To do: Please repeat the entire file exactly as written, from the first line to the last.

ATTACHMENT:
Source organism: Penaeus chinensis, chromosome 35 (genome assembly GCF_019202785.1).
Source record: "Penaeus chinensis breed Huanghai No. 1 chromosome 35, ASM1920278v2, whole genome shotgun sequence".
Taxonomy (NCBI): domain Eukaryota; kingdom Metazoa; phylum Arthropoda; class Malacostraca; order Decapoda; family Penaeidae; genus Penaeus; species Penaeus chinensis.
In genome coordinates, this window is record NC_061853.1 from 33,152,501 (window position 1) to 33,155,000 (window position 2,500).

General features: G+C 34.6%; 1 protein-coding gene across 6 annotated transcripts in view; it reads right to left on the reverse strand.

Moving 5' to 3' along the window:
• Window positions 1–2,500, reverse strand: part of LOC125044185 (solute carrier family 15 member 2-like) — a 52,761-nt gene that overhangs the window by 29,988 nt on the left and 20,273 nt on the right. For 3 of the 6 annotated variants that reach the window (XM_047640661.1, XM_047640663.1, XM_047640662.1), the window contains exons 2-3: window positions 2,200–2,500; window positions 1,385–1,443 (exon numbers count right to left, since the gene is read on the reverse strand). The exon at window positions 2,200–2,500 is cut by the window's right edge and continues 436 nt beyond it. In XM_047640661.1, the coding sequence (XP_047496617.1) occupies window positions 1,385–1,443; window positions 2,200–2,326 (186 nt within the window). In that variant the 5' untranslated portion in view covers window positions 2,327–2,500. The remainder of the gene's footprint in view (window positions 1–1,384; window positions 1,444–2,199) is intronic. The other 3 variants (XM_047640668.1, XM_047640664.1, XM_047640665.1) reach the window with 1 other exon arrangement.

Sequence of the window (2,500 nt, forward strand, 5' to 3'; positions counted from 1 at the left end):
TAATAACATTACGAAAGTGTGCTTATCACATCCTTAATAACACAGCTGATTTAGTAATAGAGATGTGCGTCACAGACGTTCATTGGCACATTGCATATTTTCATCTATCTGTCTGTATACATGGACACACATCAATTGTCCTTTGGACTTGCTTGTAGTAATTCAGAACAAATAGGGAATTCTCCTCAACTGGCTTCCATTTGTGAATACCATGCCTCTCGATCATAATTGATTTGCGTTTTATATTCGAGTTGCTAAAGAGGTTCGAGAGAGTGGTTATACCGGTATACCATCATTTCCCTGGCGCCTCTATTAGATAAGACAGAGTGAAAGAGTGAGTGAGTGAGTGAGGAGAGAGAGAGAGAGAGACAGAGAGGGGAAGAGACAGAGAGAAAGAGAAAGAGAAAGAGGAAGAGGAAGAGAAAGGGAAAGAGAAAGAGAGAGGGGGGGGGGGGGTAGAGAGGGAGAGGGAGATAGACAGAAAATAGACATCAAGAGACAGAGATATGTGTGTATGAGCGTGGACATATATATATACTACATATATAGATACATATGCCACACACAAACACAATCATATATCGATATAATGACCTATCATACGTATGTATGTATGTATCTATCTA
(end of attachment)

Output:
Source organism: Penaeus chinensis, chromosome 35 (genome assembly GCF_019202785.1).
Source record: "Penaeus chinensis breed Huanghai No. 1 chromosome 35, ASM1920278v2, whole genome shotgun sequence".
Taxonomy (NCBI): domain Eukaryota; kingdom Metazoa; phylum Arthropoda; class Malacostraca; order Decapoda; family Penaeidae; genus Penaeus; species Penaeus chinensis.
In genome coordinates, this window is record NC_061853.1 from 33,152,501 (window position 1) to 33,155,000 (window position 2,500).

General features: G+C 34.6%; 1 protein-coding gene across 6 annotated transcripts in view; it reads right to left on the reverse strand.

Moving 5' to 3' along the window:
• Window positions 1–2,500, reverse strand: part of LOC125044185 (solute carrier family 15 member 2-like) — a 52,761-nt gene that overhangs the window by 29,988 nt on the left and 20,273 nt on the right. For 3 of the 6 annotated variants that reach the window (XM_047640661.1, XM_047640663.1, XM_047640662.1), the window contains exons 2-3: window positions 2,200–2,500; window positions 1,385–1,443 (exon numbers count right to left, since the gene is read on the reverse strand). The exon at window positions 2,200–2,500 is cut by the window's right edge and continues 436 nt beyond it. In XM_047640661.1, the coding sequence (XP_047496617.1) occupies window positions 1,385–1,443; window positions 2,200–2,326 (186 nt within the window). In that variant the 5' untranslated portion in view covers window positions 2,327–2,500. The remainder of the gene's footprint in view (window positions 1–1,384; window positions 1,444–2,199) is intronic. The other 3 variants (XM_047640668.1, XM_047640664.1, XM_047640665.1) reach the window with 1 other exon arrangement.

Sequence of the window (2,500 nt, forward strand, 5' to 3'; positions counted from 1 at the left end):
TAATAACATTACGAAAGTGTGCTTATCACATCCTTAATAACACAGCTGATTTAGTAATAGAGATGTGCGTCACAGACGTTCATTGGCACATTGCATATTTTCATCTATCTGTCTGTATACATGGACACACATCAATTGTCCTTTGGACTTGCTTGTAGTAATTCAGAACAAATAGGGAATTCTCCTCAACTGGCTTCCATTTGTGAATACCATGCCTCTCGATCATAATTGATTTGCGTTTTATATTCGAGTTGCTAAAGAGGTTCGAGAGAGTGGTTATACCGGTATACCATCATTTCCCTGGCGCCTCTATTAGATAAGACAGAGTGAAAGAGTGAGTGAGTGAGTGAGGAGAGAGAGAGAGAGAGACAGAGAGGGGAAGAGACAGAGAGAAAGAGAAAGAGAAAGAGGAAGAGGAAGAGAAAGGGAAAGAGAAAGAGAGAGGGGGGGGGGGGGTAGAGAGGGAGAGGGAGATAGACAGAAAATAGACATCAAGAGACAGAGATATGTGTGTATGAGCGTGGACATATATATATACTACATATATAGATACATATGCCACACACAAACACAATCATATATCGATATAATGACCTATCATACGTATGTATGTATGTATCTATCTA